Creating a Lucky Life

Richard Wiseman, professor of psychology at the University of Hertfordshire (U.K.) and best-selling author of The Luck Factor, wrote a piece on Forbes.com, where he concludes that: “Opportunities do not haphazardly fall into the laps of lucky people. Instead, those people are unconsciously doing all sorts of things to increase their chances of attracting good fortune. They are looking at the big picture, opening their minds to the unexpected, breaking routines and connecting with others.”

Wiseman spent ten years studying the exceptionally lucky and unlucky people.  An excerpt from them article:

The human brain is amazingly good at detecting what it wants to find. When you are hungry, your brain focuses on finding food. When you are thirsty, it looks for liquid. The problem is, your brain can become so focused on seeing what it expects to see, it misses things that are obvious but unexpected. Lucky people tend to have a somewhat relaxed view of life. They are less concerned with mundane details and more prone to look at the bigger picture. Ironically, by trying less, they see more…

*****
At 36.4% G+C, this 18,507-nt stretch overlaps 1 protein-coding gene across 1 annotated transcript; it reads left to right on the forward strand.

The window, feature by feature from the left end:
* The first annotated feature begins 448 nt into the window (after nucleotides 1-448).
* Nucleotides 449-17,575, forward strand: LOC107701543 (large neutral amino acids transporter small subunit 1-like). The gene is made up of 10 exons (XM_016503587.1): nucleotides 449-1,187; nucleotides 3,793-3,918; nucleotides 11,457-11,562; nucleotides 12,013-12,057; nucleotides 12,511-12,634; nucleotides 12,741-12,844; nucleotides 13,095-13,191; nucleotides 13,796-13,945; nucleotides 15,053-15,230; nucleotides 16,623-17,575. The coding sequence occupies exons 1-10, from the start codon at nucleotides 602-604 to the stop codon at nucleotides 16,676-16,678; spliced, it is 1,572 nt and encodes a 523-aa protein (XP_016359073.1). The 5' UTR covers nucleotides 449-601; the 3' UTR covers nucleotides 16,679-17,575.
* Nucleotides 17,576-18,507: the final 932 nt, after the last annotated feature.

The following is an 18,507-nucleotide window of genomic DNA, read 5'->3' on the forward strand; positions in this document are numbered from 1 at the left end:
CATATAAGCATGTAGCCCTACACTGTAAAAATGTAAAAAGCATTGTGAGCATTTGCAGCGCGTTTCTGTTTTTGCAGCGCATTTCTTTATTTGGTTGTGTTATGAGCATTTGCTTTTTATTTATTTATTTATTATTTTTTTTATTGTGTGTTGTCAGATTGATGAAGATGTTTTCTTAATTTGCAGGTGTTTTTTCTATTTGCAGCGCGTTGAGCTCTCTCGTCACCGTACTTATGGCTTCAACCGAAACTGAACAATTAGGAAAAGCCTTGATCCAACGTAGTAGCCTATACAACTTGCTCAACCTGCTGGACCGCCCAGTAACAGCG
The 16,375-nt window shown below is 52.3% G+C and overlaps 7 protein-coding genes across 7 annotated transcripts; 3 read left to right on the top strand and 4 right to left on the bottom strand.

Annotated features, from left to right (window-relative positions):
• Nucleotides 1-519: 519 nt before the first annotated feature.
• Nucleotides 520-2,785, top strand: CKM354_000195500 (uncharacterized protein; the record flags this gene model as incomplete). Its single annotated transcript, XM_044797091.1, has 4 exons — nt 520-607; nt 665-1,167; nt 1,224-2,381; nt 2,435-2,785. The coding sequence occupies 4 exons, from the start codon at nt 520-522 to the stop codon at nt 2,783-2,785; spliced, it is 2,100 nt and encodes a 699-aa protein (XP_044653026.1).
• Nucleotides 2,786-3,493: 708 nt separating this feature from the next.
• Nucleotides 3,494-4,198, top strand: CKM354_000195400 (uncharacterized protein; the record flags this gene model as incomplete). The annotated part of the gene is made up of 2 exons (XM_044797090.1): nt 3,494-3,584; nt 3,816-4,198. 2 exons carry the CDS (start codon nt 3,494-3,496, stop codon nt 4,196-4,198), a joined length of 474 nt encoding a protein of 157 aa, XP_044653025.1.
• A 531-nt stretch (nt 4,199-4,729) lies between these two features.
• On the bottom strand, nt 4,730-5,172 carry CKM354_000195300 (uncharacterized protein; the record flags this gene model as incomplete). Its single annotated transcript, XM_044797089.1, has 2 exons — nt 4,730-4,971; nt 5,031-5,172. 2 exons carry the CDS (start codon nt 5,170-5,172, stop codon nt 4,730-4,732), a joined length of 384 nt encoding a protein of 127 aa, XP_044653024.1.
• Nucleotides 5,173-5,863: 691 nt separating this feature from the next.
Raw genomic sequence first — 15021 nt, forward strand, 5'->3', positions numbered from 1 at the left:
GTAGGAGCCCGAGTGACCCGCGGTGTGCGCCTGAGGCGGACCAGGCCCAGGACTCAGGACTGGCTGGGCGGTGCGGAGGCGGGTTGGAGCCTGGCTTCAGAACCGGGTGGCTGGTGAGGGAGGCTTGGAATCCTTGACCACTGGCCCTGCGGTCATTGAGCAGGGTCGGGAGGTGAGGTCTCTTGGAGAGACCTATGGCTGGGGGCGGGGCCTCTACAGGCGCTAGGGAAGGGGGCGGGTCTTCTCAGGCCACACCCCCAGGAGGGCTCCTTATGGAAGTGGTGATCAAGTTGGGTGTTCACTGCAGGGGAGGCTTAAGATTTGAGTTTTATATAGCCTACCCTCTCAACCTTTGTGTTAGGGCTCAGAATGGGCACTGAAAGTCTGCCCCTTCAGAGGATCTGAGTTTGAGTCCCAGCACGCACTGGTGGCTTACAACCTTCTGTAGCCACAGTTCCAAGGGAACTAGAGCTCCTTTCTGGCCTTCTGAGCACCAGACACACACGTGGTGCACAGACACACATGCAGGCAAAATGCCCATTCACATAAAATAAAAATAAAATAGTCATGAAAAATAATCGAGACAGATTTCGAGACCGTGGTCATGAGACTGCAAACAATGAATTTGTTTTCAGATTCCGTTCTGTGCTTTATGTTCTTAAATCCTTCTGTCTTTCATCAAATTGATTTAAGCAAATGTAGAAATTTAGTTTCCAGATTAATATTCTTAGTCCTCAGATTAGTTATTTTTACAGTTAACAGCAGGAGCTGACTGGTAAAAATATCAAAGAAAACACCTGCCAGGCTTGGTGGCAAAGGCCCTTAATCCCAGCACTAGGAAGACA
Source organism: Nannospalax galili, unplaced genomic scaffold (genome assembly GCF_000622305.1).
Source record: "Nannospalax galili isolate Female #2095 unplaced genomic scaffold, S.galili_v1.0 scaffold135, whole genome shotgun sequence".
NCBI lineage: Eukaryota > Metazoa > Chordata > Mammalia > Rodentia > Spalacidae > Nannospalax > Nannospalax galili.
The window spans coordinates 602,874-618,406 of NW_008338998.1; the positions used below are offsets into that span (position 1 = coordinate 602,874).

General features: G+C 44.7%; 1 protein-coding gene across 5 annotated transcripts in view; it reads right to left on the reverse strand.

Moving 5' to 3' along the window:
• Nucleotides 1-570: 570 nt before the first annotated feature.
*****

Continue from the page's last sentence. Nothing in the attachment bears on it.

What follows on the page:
Of course, being lucky isn’t just about adopting a relaxed attitude toward life. Lucky people possess a whole host of opportunity-attracting traits. For example, many of them go to considerable lengths to introduce variety and change into their lives.

The theory behind this “do something different” behavior is simple. Imagine living in the center of a large apple orchard and having to collect a large basket of apples each day. At first, you will be able to find apples wherever you go. But as time goes on, it will become more difficult to find apples in the places you have visited before. But if you venture into other parts of the orchard, your chances of finding apples increase tremendously.

And it is exactly the same with being lucky. You will quickly exhaust your potential opportunities if you keep talking to the same people, taking the same route to and from work and going to the same places on holiday. But introducing new or random experiences is like visiting a new part of the orchard–suddenly you are surrounded by hundreds of apples.

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